Originally published in Canadian Literature 188.
A High Wind in Can. Lit.
Galveston. Random House Canada $34.95
At a recent gathering of Margaret Atwood scholars in Ottawa there was some debate about the relative lack of attention to her 1981 novel Bodily Harm, which is set on the fictional island of St. Antoine and blends political thriller with postcolonial critique. Had Atwood strayed too far from her usual terrain, or were current Canadianist paradigms simply unable to accommodate fiction written by a white Ontarian about the Caribbean?
It will be interesting to see whether a similar fate greets Paul Quarrington’s Galveston, a novel that adds tiny Dampier’s Cay to an archipelago of imagined Caribbean islands stretching at least as far back as Caliban’s. Indeed, Shakespeare seems particularly relevant here, since it’s a tempest that threatens Dampier’s Cay and attracts two emotionally scarred “weather weenies” from southern Ontario, Caldwell and Beverley, who share a desire to face the storm head on. Their meeting on the island and reasons for the trip constitute the substance of the tale.
In this respect, Dampier’s Cay is less postcolonial symbol than symbolic topography. Like Crusoe’s island or Dr. Moreau’s, it represents the world in miniature, and events there take on a cosmic resonance. Like Jonah or Ahab before them, Beverley and Caldwell confront not only the universe but also their place in it—and, by extension, our own. The conclusion Galveston offers isn’t cheery; the book’s apocalyptic overtones range from evocations of Noah and the biblical flood to the novel’s title, which refers ponderously to a Texas city wiped out by deluge.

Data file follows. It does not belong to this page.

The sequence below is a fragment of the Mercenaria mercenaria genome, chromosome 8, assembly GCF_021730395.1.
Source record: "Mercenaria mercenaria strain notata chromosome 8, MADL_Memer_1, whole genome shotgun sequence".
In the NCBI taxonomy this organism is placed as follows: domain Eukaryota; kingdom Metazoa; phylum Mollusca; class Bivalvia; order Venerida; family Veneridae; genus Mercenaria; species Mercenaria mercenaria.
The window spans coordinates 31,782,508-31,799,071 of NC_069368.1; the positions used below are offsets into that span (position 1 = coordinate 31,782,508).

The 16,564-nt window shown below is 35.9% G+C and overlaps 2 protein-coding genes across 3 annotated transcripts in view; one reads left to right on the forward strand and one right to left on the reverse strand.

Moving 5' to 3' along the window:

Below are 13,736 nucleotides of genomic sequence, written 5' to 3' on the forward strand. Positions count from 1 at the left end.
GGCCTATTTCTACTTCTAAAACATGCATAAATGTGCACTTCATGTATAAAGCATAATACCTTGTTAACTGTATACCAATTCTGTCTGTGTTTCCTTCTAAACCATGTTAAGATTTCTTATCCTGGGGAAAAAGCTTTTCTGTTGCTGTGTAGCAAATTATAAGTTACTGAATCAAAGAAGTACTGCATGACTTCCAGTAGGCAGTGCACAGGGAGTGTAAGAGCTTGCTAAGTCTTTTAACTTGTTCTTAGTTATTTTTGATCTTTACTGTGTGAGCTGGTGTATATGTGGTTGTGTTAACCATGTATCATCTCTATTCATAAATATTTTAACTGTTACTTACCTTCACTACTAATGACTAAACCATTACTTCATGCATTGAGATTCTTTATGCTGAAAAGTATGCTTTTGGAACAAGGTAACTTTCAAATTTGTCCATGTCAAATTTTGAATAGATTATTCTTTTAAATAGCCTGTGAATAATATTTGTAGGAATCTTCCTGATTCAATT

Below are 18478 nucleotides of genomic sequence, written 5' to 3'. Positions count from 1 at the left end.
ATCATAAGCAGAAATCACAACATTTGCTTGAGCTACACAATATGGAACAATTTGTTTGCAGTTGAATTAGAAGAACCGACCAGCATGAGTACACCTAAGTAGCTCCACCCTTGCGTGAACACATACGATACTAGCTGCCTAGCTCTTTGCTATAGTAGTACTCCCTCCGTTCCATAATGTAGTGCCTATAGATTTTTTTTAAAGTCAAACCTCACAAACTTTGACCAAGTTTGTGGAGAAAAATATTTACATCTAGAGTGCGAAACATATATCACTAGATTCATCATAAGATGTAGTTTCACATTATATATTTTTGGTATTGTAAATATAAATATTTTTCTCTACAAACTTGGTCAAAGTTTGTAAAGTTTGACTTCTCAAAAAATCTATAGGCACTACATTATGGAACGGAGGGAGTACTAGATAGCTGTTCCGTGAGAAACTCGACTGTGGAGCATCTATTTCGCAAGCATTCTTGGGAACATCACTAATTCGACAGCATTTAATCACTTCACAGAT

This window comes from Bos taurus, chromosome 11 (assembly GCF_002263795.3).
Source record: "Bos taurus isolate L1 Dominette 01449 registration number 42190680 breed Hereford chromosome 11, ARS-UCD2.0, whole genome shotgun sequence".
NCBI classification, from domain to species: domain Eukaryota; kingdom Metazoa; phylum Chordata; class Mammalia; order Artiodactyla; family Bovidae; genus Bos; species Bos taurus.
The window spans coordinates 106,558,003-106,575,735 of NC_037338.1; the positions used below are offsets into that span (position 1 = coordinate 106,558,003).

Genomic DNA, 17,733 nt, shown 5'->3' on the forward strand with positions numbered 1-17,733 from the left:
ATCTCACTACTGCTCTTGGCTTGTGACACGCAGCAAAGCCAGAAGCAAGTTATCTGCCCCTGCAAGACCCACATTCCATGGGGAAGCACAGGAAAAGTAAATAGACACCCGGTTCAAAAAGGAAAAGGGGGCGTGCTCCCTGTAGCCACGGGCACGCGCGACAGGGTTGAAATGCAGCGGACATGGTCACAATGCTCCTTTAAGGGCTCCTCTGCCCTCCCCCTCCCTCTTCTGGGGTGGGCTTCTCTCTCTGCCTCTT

While Galveston’s literary pedigree is clear, Quarrington is just as much indebted to a tradition of Hollywood disaster movies: not only the blockbusters like Twister, but also films such as Key Largo and A High Wind in Jamaica that feature hurricanes in the Gulf of Mexico. And Galveston is intensely cinematic, from its snappy dialogue and highly visual set-pieces to its flashbacks and stock characters. Of the few people we meet in this novel, Quarrington gives only Beverley and Caldwell significant personal histories. Even Jimmy Newton, an American hurricane-chaser who occupies centre stage for much of the book, seems on hand principally to keep the plot going and offer meteorological trivia.
The effect of this focus is to shrink a small world even further. Nevertheless, close attention to the psyches of Beverley and Caldwell creates more, not less, bewilderment in the face of the storm. What are we to make of the fact that Beverley began searching out tornadoes after her daughter’s drowning was caused by the “cyclonic action” of a swimming pool’s intake valve? Or the fact that Caldwell spends his days hoping to be struck by lightning after he’s beaten the odds twice in one day, both winning the lottery and losing his family in a car accident? Whether Quarrington is parodying the melodramatic motivations of such characters in disaster films or sacrificing plausibility for the sake of symbolism, Galveston seems on more stable ground in its lively descriptions of the climactic hurricane, which demonstrate that even the most expensive computer-generated effects can pale beside the written word.